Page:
4 Difficulty levels
Ship speed fixed
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Developed by Taito
Published by NEC Avenue in 1990
In a system that already had a port of Darius (Darius Plus), the existence of Super Darius for the PC Engine CD seems totally useless. It is yet another port of the original game, and at a glance exactly the same apart from the obvious CD quality music. What could have warranted a new release? Is it worth owning both?
By 1990 Taito had already released the sequel Darius II on the arcade scene, and maybe Super Darius was their way of warming up to the process of porting the second game to home consoles. This is evident by the inclusion of several bosses from Darius II as new ones in Super Darius, something that gave the game an unique boss for each zone/stage. And so we come to the main difference between this title and the Darius Plus HuCard. The gameplay and general rules are the same, so check out my Darius Plus text for some insight.
Super Darius was the first game I ever played and beat on my PC Engine. I went back to it because (1) my high score was a lot higher when I played Darius Plus; (2) both games share the same save slot, meaning they share the same high score table and (3) I'm not sure if this sharing is really fair with both games. Much like I did with Sagaia on the Mega Drive, I decided to carry an organized approach on how to improve my score on Super Darius, studying the stages, power-ups available, scoring possibilities and best routes. In this process I learned more about the game, and that's what I'm going to write about.
Want to score higher in Super Darius? I can give away some tips:
- Try to not let any enemy wave escape. I don't feel bad about the difficult ones (those who are blocked by the scenery or pass by too fast), but to let an easily destroyable wave go away can be frustrating (this is true for every Darius game actually);
- Destroy every damageable part of the bosses. Most of the time, each one is worth 30.000 extra points.
- If the boss takes too long to be beaten, those dreaded annoying rotating cubes appear and home on you. Well, you can at least get some points from them.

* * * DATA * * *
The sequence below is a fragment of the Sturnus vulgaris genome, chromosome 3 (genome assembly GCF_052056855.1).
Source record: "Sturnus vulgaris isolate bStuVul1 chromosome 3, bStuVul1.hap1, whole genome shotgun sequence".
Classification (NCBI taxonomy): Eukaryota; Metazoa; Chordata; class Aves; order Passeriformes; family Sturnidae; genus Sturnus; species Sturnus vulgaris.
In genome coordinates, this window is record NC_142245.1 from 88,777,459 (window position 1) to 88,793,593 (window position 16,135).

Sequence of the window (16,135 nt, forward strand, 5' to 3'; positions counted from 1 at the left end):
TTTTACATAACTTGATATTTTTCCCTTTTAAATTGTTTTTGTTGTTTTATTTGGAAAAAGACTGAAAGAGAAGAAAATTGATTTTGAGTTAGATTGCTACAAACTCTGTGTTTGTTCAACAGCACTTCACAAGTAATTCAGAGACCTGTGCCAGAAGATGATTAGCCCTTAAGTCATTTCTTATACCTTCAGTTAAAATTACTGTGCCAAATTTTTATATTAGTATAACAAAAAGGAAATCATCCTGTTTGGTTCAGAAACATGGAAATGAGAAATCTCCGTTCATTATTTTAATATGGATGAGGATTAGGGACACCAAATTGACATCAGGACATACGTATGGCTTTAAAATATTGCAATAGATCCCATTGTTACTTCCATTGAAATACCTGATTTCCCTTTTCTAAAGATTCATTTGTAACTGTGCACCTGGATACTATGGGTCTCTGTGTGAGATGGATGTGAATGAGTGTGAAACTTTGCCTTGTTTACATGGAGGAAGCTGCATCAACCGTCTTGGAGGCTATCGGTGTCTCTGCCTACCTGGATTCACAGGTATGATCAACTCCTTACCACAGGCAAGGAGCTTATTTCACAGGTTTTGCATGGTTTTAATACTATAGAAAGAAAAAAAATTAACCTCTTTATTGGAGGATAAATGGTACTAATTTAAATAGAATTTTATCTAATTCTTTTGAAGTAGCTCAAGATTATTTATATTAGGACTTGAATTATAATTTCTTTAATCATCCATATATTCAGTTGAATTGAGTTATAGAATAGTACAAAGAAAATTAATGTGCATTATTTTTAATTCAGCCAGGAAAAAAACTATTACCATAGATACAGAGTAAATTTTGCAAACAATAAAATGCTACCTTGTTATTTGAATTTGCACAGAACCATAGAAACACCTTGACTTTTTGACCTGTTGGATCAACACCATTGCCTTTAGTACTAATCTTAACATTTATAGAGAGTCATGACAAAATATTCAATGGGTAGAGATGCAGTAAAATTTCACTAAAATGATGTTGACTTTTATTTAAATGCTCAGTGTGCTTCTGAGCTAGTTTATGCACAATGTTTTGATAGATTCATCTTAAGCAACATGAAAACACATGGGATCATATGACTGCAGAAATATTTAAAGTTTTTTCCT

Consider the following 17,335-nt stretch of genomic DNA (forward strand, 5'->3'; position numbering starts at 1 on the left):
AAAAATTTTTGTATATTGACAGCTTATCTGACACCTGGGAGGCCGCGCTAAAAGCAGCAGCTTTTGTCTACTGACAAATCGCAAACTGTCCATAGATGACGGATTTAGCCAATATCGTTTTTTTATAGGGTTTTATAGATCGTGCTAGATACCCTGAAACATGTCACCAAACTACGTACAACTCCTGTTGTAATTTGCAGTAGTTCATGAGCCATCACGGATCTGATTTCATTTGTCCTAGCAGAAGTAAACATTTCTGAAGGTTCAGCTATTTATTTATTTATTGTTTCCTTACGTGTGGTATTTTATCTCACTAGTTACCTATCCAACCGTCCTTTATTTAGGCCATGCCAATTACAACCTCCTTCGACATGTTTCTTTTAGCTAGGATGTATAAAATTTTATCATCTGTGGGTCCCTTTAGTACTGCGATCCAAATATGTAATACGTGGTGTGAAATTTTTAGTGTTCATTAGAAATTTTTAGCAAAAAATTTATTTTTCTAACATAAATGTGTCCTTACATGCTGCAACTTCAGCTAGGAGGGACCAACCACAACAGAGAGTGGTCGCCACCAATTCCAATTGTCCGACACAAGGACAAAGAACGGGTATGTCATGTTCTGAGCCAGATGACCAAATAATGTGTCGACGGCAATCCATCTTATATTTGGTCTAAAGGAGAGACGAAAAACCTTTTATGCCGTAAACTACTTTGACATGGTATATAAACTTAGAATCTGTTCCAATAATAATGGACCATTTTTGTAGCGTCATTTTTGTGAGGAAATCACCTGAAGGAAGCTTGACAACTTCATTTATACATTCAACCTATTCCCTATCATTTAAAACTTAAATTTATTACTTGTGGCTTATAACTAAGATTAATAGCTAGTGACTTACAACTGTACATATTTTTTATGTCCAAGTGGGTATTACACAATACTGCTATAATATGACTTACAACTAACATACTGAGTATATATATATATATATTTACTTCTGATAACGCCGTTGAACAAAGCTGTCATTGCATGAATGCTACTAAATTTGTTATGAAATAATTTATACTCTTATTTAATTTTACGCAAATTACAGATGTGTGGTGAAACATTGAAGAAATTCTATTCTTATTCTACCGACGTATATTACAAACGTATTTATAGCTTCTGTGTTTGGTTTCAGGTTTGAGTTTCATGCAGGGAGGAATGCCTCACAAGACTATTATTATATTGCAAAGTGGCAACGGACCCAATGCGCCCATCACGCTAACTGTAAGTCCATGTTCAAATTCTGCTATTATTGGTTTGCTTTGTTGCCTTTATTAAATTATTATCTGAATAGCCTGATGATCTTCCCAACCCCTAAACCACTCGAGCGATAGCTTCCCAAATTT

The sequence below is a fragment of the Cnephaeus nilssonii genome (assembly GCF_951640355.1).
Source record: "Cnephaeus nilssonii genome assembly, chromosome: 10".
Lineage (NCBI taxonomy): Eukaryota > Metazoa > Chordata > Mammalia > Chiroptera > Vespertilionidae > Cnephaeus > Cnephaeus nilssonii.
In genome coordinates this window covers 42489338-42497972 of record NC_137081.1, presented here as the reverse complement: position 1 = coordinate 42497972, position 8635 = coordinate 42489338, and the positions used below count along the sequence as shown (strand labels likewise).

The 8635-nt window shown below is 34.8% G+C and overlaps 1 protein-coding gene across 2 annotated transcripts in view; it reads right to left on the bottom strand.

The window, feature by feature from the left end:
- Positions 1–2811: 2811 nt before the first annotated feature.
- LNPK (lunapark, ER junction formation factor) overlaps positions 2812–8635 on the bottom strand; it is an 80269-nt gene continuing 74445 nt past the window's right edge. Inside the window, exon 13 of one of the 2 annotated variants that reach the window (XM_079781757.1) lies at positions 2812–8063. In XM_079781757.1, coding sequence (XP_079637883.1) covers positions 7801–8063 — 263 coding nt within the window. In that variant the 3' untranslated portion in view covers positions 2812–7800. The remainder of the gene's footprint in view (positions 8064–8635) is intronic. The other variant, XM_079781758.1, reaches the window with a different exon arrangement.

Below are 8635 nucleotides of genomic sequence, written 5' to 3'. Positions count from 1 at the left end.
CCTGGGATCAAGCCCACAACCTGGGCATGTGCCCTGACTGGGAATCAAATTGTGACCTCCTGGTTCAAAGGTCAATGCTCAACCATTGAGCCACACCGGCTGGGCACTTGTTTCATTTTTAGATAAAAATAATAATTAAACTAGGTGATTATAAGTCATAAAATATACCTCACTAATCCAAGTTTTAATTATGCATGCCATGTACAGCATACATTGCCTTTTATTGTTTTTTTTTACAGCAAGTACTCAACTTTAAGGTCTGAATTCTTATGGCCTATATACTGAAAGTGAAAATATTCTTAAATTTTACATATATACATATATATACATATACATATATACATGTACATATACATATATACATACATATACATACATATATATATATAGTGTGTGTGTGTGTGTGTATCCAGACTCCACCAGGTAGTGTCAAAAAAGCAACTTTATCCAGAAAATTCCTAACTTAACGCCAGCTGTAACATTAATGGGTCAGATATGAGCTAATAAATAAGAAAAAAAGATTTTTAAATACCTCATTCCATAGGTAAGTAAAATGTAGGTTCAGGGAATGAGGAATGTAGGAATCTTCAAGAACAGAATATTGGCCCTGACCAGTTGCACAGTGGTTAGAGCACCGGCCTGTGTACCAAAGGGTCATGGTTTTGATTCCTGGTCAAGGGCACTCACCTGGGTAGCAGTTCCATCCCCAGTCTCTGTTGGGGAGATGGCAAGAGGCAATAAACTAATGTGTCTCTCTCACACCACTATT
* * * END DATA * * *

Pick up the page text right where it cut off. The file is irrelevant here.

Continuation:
- Those red missiles that hang on the top of the scenery and fall down as you get closer are worth more points than the incoming waves of small enemies. Destroy the big missiles before they explode, or else you get nothing.
- Give priority to powering up the main shot (missile-laser-wave) and preserve the shield as much as you can (arm-super-hyper). As a rule of thumb, powering up the main shot to the "wave" level is paramount for both surviving AND scoring during the last stages.
According to the wikipedia article on the game, among the 26 distinct zones (V and Z are represented twice) there are five graphical motifs: cavern, city, mountain, space around the Van Allen belt (?) and underwater. Just like in Darius Plus but with noticeable changes, some stages/zones/bosses are a lot harder than others. Zone L, for instance, is a living nightmare, while zone M is easy and great for scoring. I don't like to fight Fatty Glutton (zone H), My Home Daddy (zone G) or the new incarnation of Alloy Lantern (L), one of the bosses from Darius II. Here Mr. Lantern can summon a series of rocks from outside the screen and trap you with almost no room to evade. Another Darius II boss that can get tricky is Drio Sawn, the space eel. He doesn't perform that dive attack anymore, instead wandering around the screen and trapping you between his body and a fast series of bullets.
No matter what's your deal when it comes to shmups, if you're into the Darius series then you should sooner or later surrender to the coolness that involves everything about the bosses: design, names, colors, attack patterns. As I mentioned, in Super Darius you have one boss for each stage, and that's what I like most about it.
My high score was improved approximately 9,3% from the previous one I had, going through route ABDHMRX.
[EDIT 2009-12-02] To activate difficulty selection press SELECT + RUN.